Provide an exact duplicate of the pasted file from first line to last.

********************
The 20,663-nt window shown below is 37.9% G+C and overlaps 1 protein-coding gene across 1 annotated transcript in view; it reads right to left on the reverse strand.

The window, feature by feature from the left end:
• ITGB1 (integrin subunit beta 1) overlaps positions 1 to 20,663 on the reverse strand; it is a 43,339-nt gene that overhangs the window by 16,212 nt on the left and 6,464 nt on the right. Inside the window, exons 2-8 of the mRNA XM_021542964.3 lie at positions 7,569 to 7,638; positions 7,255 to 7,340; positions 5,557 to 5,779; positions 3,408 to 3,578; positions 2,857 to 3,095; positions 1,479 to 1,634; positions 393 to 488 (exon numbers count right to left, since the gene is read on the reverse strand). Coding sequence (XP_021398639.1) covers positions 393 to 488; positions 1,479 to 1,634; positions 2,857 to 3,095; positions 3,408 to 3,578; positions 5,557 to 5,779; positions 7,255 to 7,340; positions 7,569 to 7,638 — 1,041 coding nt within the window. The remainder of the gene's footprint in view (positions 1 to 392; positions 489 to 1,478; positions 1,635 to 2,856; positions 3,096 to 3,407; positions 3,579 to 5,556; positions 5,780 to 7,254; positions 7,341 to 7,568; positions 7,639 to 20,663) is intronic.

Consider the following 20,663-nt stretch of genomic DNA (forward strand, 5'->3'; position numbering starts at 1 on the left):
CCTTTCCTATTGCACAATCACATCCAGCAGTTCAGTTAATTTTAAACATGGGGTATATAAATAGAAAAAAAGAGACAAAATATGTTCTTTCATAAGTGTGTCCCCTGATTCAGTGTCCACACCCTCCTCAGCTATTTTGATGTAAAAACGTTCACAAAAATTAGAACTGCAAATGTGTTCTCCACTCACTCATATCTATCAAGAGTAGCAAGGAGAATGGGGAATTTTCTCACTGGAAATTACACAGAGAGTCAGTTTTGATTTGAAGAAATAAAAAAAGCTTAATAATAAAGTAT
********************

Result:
The 20,663-nt window shown below is 37.9% G+C and overlaps 1 protein-coding gene across 1 annotated transcript in view; it reads right to left on the reverse strand.

The window, feature by feature from the left end:
• ITGB1 (integrin subunit beta 1) overlaps positions 1 to 20,663 on the reverse strand; it is a 43,339-nt gene that overhangs the window by 16,212 nt on the left and 6,464 nt on the right. Inside the window, exons 2-8 of the mRNA XM_021542964.3 lie at positions 7,569 to 7,638; positions 7,255 to 7,340; positions 5,557 to 5,779; positions 3,408 to 3,578; positions 2,857 to 3,095; positions 1,479 to 1,634; positions 393 to 488 (exon numbers count right to left, since the gene is read on the reverse strand). Coding sequence (XP_021398639.1) covers positions 393 to 488; positions 1,479 to 1,634; positions 2,857 to 3,095; positions 3,408 to 3,578; positions 5,557 to 5,779; positions 7,255 to 7,340; positions 7,569 to 7,638 — 1,041 coding nt within the window. The remainder of the gene's footprint in view (positions 1 to 392; positions 489 to 1,478; positions 1,635 to 2,856; positions 3,096 to 3,407; positions 3,579 to 5,556; positions 5,780 to 7,254; positions 7,341 to 7,568; positions 7,639 to 20,663) is intronic.

Consider the following 20,663-nt stretch of genomic DNA (forward strand, 5'->3'; position numbering starts at 1 on the left):
CCTTTCCTATTGCACAATCACATCCAGCAGTTCAGTTAATTTTAAACATGGGGTATATAAATAGAAAAAAAGAGACAAAATATGTTCTTTCATAAGTGTGTCCCCTGATTCAGTGTCCACACCCTCCTCAGCTATTTTGATGTAAAAACGTTCACAAAAATTAGAACTGCAAATGTGTTCTCCACTCACTCATATCTATCAAGAGTAGCAAGGAGAATGGGGAATTTTCTCACTGGAAATTACACAGAGAGTCAGTTTTGATTTGAAGAAATAAAAAAAGCTTAATAATAAAGTAT